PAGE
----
That might mean working out at home for a little bit even if you’re used to doing classes at the gym, or skipping a day of running if you didn’t get enough sleep the night before. If you can’t do a full workout that you’d like, do a short workout instead.

Focus on your whole health first and your running schedule second until your body has completely recovered. Full recovery from childbirth can take up to 6 months, so be prepared to stay flexible for a while.

Adjust your exercises and schedule as you go. This will help reduce additional stress in your life and make it easier to stick to regular activity that fits your life.

woman jogging with a stroller on a wooded trail - tips on postpartum running

Listen to your body

Listening to your body is imperative during this time!

Some discomfort is normal after you begin to get back to regular activities, but if you feel real pain, stop the exercise that you’re doing and don’t try to “push through the pain”.

Your body is still healing up, so make sure that you are caring for it and giving yourself plenty of time and room to heal by listening to your body and not ignoring pain signals while running postpartum.

Other considerations For Running Postpartum

Here are a few of our other tips for postpartum running:

  • You might need new shoes: your shoe size may change since your feet can swell and your ligaments relax in your feet (check out our guide to choosing new running shoes!).
  • Get an extra supportive sports bra, especially if you’re nursing.
  • If you’re breastfeeding, use nursing pads in your sports bra to soak up surprise leaks.
  • Give yourself time to adjust to running with a jogging stroller if you’re new to using one.
  • Stay very well hydrated, especially if you’re breastfeeding!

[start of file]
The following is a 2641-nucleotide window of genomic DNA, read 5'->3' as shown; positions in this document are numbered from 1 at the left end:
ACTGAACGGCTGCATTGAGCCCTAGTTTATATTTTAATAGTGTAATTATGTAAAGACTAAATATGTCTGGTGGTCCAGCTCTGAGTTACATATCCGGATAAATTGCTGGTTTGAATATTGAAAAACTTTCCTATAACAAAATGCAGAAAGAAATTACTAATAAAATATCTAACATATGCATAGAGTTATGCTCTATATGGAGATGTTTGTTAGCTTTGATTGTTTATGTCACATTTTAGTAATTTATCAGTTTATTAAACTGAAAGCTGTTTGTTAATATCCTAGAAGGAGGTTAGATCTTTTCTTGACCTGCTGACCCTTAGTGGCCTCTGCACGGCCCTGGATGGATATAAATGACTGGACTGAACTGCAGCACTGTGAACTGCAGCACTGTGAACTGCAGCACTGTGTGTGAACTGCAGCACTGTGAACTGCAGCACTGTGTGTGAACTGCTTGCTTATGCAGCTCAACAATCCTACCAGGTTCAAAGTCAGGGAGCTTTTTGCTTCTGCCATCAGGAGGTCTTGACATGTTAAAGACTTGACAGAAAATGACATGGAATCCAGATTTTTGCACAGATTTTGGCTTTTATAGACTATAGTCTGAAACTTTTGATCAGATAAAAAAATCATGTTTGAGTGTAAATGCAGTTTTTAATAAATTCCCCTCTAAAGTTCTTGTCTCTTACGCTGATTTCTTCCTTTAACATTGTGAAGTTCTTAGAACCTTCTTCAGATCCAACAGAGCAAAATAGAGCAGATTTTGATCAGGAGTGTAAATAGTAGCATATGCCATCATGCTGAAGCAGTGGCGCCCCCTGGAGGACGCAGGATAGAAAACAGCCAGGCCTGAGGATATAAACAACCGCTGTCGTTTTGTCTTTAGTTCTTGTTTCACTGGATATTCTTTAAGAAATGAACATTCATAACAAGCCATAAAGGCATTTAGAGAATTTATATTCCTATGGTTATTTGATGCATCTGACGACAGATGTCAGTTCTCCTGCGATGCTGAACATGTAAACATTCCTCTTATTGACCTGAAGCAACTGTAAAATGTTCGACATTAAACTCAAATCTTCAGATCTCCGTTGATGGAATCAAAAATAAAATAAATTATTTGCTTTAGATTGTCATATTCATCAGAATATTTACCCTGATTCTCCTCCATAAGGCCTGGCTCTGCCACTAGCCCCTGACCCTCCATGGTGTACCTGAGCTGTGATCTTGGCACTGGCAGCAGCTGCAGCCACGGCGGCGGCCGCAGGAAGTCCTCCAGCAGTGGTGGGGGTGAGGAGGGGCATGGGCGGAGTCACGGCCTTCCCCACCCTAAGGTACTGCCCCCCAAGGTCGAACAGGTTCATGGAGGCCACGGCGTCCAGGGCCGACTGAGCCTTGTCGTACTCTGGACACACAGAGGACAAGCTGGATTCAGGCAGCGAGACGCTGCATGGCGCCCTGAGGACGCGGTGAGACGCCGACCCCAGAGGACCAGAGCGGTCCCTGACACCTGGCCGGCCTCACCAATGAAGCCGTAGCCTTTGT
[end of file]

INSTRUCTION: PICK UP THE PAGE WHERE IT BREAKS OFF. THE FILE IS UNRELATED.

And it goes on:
• Fuel quickly and properly after your workouts, particularly if you’re breastfeeding.
  • Don’t jump into signing up for any races! Wait until you’ve re-established your running baseline before signing up for that half marathon or full marathon.

Who Should Avoid Running After Childbirth?

Depending on your personal health history, here are some reasons (contraindications) for women not to participate in running after childbirth:

  • Diastasis recti
  • Prolapse
  • Abdominal hernia
  • Postpartum preeclampsia
  • Bleeding disorders
  • Uterine infection
  • C-section incision infection
  • Kidney or bladder infection
  • Mastitis
  • Severe postpartum depression
  • Other health conditions diagnosed by your doctor that require rest and modified activity

Please remember this post is for informational purposes only and is not meant to diagnose or treat medical conditions. Always talk to your doctor about whether you’re read to restart running or start a new exercise program.

Sarah Jane Parker

Sarah Jane Parker

Sarah Jane Parker is a food and healthy living blogger at The Fit Cookie, an ACSM Certified Personal Trainer, ACE Certified Health Coach, Revolution Running certified running coach, YogaFit Level 1 certified yoga instructor, and an ACE Certified Fitness Nutrition Specialist.

2 thoughts on “Running Postpartum: Tips for Running After Childbirth”

  1. This is great information for postpartum running, thanks for posting! I just had a baby 10 weeks ago and started doing some core work and pelvic floor exercises in preparation to run again (I can’t wait, it’s been SO long), so that tip is very useful!

    Reply